Thomas Albrecht Responds to Daniel Pollack-Pelzner
As Daniel mentions, Good Form addresses the important question of how and why present-day readers and writers so readily take Victorian fiction as a point of identification, easily recognizing themselves in it, assimilating its forms into their own world view, projecting themselves onto it.
And Good Form, Daniel rightly notes, also complicates any too facile understanding of this assimilation by the literary present of the Victorian past. One noteworthy complication is Rosenthal’s counterintuitive argument that the Victorian past, and specifically what he calls moral intuitionism, is what assimilates us to it and its worldview, not vice versa. Moral intuitionism, Rosenthal maintains, continually projects itself, and its formal structures and ethical values, onto us, onto our way of writing and reading narrative today, of responding emotionally and critically to narrative. This leads him to conclude, genealogically, that intuitionism is “what we are” (195).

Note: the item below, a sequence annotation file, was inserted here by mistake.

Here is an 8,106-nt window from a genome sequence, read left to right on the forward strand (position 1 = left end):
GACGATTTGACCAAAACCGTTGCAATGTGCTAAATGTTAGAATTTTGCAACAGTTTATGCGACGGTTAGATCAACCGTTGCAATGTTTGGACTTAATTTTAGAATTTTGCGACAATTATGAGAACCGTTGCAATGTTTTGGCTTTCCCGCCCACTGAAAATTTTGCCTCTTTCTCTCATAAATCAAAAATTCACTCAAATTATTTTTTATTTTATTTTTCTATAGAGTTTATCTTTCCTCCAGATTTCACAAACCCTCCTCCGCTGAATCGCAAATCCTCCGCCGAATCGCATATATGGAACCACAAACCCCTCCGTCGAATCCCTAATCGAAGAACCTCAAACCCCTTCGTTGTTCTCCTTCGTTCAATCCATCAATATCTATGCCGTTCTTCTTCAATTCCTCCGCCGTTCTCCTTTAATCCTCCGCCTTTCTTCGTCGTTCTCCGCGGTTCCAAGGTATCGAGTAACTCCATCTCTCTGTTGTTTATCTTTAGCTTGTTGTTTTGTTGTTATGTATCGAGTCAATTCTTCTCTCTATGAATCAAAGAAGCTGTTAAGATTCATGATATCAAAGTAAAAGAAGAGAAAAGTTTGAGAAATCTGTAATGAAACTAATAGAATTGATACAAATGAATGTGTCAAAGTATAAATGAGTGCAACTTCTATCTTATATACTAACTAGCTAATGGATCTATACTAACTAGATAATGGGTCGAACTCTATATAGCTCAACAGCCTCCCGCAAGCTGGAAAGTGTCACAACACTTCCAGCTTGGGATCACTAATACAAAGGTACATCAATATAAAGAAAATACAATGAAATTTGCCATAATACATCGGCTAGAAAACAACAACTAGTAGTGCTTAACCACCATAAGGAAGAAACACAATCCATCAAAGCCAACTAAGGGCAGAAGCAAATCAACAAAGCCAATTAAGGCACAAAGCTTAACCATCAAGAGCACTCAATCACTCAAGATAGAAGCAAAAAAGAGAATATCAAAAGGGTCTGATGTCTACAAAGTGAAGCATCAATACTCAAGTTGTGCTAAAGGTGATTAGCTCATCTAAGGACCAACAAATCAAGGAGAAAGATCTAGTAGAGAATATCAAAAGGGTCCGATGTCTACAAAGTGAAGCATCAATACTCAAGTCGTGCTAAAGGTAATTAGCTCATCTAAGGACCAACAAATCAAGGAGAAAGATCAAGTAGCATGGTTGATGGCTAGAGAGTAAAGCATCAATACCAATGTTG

Daniel praises Good Form for revealing how the seemingly free choices made by literary characters and literary scholars are fundamentally constrained. To me, a disheartening insight of Rosenthal’s book is that free ethical judgments, which Daniel posits as potential antidotes to forces like misogyny, oppressive rhetoric, and trauma, are themselves constrained too, into the form of certain narrative structures and outcomes, and into the emotions those structures and outcomes elicit. As Rosenthal argues, we have effectively repressed the Victorian origins, as well as the ideological and possibly normative dimensions, of the forms and intuitions as which our ethical insights take shape. But his book is an enlightening reminder.